Lavender, one other thing - I didn't understand your sentence that said, 'until they changed the pacemaker ring to can setting' ??  Could you explain what 'ring to can setting' is please? That's a new one on me! 

Overall, thank you very much to all who answered. You've given me a few things to consider that I hadn't thought about. 

Best Wishes

Gastric Reflux/gastric disturbances are a most definite trigger for rhythm disturbances

by Gemita - 2023-02-05 06:23:18

Penguin, I am not surprised you have heart burn with your continuing difficulties and yes reflux, an ulcer, a hiatal hernia and anything like this that affects digestion can be a strong trigger for an arrhythmia like AFib.  Just search the web and see for yourself.

You could trial a few weeks on a Proton Pump Inhibitor to see if it helps.  If it does, you might have your answer.  Have a read of the link below on gastric reflux as a trigger.  Unfortunately wine is a strong AF trigger for me and can be for many of us and may cause worsening reflux as well (as can caffeine and caffeine does this by relaxing the lower oesophageal sphincter, which can result in reflux of stomach acids).

Stress will be an even stronger trigger for all manner of health problems and any stress or upset can really trigger an AF attack for me.  It did the other day when I got upset.  Our hearts are so sensitive to stress and will quickly throw out rhythm disturbances.  But of course I am making assumptions that may not be the case for you and I hope you will find that elusive cause(s) for your symptoms very very soon dear Penguin.  Look also at all the causes for your current stress and try to address these where you can.  Without getting to the root cause you may not be able to identify the full extent of the problem.

Ring to the can

by Lavender - 2023-02-05 10:31:28

The pacemaker is "the can" (canister) as per my Boston Scientific tech. There are rings on the leads which transmit to the can. Mine was originally set as ring (electrode) three on the lead transmitting to the can. When I complained that I felt vibration while lying and at rest, but none while up and about, they tested me for what Julros mentioned: phrenic nerve stimulation.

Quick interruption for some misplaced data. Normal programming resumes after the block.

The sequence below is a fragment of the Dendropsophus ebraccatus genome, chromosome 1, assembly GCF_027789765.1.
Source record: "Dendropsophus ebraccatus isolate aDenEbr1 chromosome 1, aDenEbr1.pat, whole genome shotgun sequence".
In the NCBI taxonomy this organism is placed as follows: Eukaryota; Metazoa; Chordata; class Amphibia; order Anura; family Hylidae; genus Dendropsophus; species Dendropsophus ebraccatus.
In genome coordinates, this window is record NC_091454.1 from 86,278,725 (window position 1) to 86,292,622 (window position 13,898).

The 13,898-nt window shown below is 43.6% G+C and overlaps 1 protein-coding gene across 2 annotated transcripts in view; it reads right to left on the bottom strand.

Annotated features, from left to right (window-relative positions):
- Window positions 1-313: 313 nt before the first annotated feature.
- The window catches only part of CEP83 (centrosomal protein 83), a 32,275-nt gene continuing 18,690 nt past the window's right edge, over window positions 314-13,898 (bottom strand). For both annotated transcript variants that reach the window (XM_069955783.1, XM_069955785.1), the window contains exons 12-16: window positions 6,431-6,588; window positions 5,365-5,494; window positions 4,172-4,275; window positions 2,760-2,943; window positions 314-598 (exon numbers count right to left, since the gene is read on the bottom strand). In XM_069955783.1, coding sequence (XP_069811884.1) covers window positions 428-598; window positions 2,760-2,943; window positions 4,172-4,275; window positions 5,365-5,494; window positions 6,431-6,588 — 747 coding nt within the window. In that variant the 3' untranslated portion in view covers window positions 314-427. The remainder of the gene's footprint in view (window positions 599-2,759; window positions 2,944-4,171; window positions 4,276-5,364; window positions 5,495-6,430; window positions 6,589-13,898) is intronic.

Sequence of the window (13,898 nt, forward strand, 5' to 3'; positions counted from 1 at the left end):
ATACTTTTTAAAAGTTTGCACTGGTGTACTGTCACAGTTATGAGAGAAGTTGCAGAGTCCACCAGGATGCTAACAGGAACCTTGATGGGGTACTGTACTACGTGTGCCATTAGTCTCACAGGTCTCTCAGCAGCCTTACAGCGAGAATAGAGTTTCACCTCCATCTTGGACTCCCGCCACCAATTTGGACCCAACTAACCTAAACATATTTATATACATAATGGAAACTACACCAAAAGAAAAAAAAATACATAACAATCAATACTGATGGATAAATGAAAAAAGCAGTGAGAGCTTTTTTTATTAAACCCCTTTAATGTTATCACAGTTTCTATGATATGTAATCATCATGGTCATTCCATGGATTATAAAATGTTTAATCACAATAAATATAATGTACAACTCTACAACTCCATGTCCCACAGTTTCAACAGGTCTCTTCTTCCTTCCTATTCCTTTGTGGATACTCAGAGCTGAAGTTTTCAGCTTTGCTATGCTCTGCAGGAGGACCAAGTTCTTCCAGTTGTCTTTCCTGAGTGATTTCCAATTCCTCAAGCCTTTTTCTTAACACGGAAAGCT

They tested each lead to see if they could replicate the vibration. They couldn't. HOWEVER I later realized that it happens only when lying down. They tested me while sitting up. I'm still not convinced this isn't part of the vibration issue. 

At that same visit, the tech suggested changing from ring three to the can to ring four to the can to ease the vibration sensation. The tech told me that 80- 90% of pacemaker people have this vibration and get used to it. I noticed much less vibration immediately that night but it's still present.  It no longer awakens me nightly though. 

My printout from that day says:

LV (Pace)       LVRing 4>>Can

LV (Sense)      LVTip>>LVRing2

For heartburn-no alcohol, caffeine, tomato products, or chocolate!


by Penguin - 2023-02-05 13:25:44

Well that's interesting information Lavender. I thought your 'ring / can' references were a typo! Pleased I asked now!  Thank you. It's certainly something to consider. 

Gemita, thank you for the further suggestions. I'll keep an eye on the heartburn, it's not a major issue just unusual for me.  Last time I had it I was pregnant and that's definitely not the case!!

Re: other triggers and stress. Seems most likely to me, but yes I need to get to the bottom of it. I've caught up with some sleep this afternoon and feel better for that, but got the symptoms as soon as I laid down and woke up with them. At least I was tired enough to sleep through them!  Small blessings x